As Bahrain arrests the opposition leaders, no one is left for dialogue
By Michael Birnbaum,
MANAMA, BAHRAIN — American calls for Bahrain’s government to negotiate with protesters fell on deaf ears Thursday after the arrest of seven movement leaders in early-morning raids left it unclear who could speak for the opposition.
The leaders — some of whom had for weeks dominated a stage set up in Pearl Square, which protesters had occupied until security forces cleared it Wednesday — are now behind bars. The stage was leveled Thursday along with much else, even the palm trees. And the vastly outgunned opposition appeared to have few viable options as evening curfews continued to quiet the capital.
“The future is dark,” said Matar Ebrahim Ali Matar, a member of the main opposition political society al-Wefaq who said he did not know what would become of the protest movements. He said he was not aware of any communication between opposition groups and the government since thousands of troops from Saudi Arabia and other Persian Gulf states arrived Monday.
The government said those who were arrested were members of a “sedition ring” who had “intelligence contacts with foreign countries,” according to a statement from Bahrain’s military that was carried by the Bahrain state news agency. They “incited . . . the killing of citizens,” the statement said.
Al-Wefaq leader Sheikh Ali Salman, who was not arrested in the raids, called Thursday for Saudi troops to leave Bahrain and asked for an independent international investigation into this week’s events.
There were small scattered protests Thursday across the country, some of which were dispersed by police using tear gas and rubber bullets, witnesses said.
Meanwhile, the country’s health minister resigned, and at least two small government hospitals in Shiite areas were closed despite a need for medical care.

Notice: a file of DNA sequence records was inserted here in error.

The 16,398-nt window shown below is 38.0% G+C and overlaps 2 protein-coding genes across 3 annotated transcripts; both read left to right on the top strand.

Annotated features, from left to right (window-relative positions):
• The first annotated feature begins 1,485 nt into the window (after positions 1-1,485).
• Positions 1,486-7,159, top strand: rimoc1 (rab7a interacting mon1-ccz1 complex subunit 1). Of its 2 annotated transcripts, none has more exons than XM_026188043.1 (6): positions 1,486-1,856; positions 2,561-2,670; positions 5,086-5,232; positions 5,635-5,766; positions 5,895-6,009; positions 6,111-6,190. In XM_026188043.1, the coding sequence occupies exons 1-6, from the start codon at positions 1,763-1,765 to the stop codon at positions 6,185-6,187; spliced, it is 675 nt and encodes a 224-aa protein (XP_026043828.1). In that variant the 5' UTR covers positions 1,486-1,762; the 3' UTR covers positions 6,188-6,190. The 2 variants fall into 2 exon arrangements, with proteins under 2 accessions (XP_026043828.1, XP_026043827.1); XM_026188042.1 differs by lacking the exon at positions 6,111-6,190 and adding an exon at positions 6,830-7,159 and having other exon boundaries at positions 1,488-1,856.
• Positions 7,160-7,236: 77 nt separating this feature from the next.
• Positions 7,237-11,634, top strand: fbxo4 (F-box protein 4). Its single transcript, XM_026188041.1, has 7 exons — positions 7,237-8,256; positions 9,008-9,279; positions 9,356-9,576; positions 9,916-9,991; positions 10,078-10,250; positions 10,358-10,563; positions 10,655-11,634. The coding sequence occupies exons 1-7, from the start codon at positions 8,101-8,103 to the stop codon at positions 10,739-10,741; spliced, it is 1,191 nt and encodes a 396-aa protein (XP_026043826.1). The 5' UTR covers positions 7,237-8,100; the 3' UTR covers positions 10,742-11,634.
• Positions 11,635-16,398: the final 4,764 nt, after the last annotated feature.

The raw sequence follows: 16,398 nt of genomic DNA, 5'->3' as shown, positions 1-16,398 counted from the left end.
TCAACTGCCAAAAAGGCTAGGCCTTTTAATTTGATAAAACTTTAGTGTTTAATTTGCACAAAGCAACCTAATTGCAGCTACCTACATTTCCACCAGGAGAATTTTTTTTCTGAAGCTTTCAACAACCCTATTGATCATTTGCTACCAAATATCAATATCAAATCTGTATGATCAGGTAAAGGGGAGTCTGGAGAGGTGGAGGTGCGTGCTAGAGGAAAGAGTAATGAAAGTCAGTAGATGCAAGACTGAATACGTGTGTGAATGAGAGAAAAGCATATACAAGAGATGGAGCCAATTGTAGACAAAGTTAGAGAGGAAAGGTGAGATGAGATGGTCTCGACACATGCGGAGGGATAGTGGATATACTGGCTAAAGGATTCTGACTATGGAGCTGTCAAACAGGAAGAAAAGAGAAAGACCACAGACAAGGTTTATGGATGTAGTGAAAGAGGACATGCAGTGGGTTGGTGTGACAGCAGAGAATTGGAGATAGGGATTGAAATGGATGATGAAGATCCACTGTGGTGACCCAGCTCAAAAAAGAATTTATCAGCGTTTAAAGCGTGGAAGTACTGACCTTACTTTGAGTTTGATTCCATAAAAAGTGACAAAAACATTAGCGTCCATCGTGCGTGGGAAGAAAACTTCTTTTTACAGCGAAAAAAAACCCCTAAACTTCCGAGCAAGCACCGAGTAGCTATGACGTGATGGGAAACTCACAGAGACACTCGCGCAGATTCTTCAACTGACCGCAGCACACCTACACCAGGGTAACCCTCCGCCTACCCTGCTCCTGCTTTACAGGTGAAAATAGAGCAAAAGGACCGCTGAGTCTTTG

It was not immediately clear why he resigned nor why hospitals had been ordered closed. Neither the Health Ministry nor the Interior Ministry responded to requests for explanation, but residents of the surrounding Shiite villages had an idea.
The government “wants to prove there is nothing here in Bahrain,” that there is no crackdown, said Badriya, who asked that her last name not be used, out of concern for her safety. She visited Jidhafs Maternity Center on Thursday, searching for her nephew and his friend, both of whom had been missing since Wednesday.
The gates to Naim Hospital were chained shut Thursday morning, and the maternity center was empty, with no doctors, few office workers and dozens of empty beds in the main entrance halls.
Workers said the Health Ministry ordered the facilities closed Wednesday afternoon and that many patients were transported by car to private homes. The most seriously wounded were taken to other hospitals. A security guard said most of the wounded were suffering from tear gas inhalation, that others — including one teen who arrived Thursday seeking treatment — were speckled with shotgun wounds, and that a few had more serious gunshot wounds.
At the private International Hospital of Bahrain, workers Thursday pointed out a window with a basketball-size hole in it that they said had been shot out Wednesday morning by police, and a metal sign over the main emergency-ward entrance bore markings of a shotgun blast. Hospital workers said about 40 white police cars had lined up on the street in front of the hospital Wednesday morning. They pointed to broken glass in their driveway next to blood drops, where they said police had shot at one person in a car as he brought a wounded patient to the hospital.
A neurosurgeon at the hospital said they had treated about 50 people on Wednesday, mostly for tear gas inhalation, and that all had gone home. Two patients remained at the hospital Thursday, undergoing surgery from eye wounds from shotgun blasts.
At a mosque in Sanabis, a Shiite village west of Manama, people who turned out Wednesday to tend to 50 wounded people in the mosque’s worship hall asked Thursday why the U.S. government had not done more to stop the crackdown.
“They can tell the Saudis to get out from Bahrain,” said Mansoor, a retired civil servant who gave only his first name, because he feared for his safety. “We are blaming the U.S. . . . Why aren’t they stopping this?”
Among those arrested, according to their political societies, were Ibrahim Sharif, who leads the leftist Waad political society, a secular group of mostly Sunni members, and Hassan Mushaima, head of the Haq movement, who had called for an end to the al-Khalifa monarchy.
Also Thursday, Iranian state media reported that President Mahmoud Ahmadinejad recalled Iran’s ambassador to Bahrain, a day after Bahrain recalled its ambassador.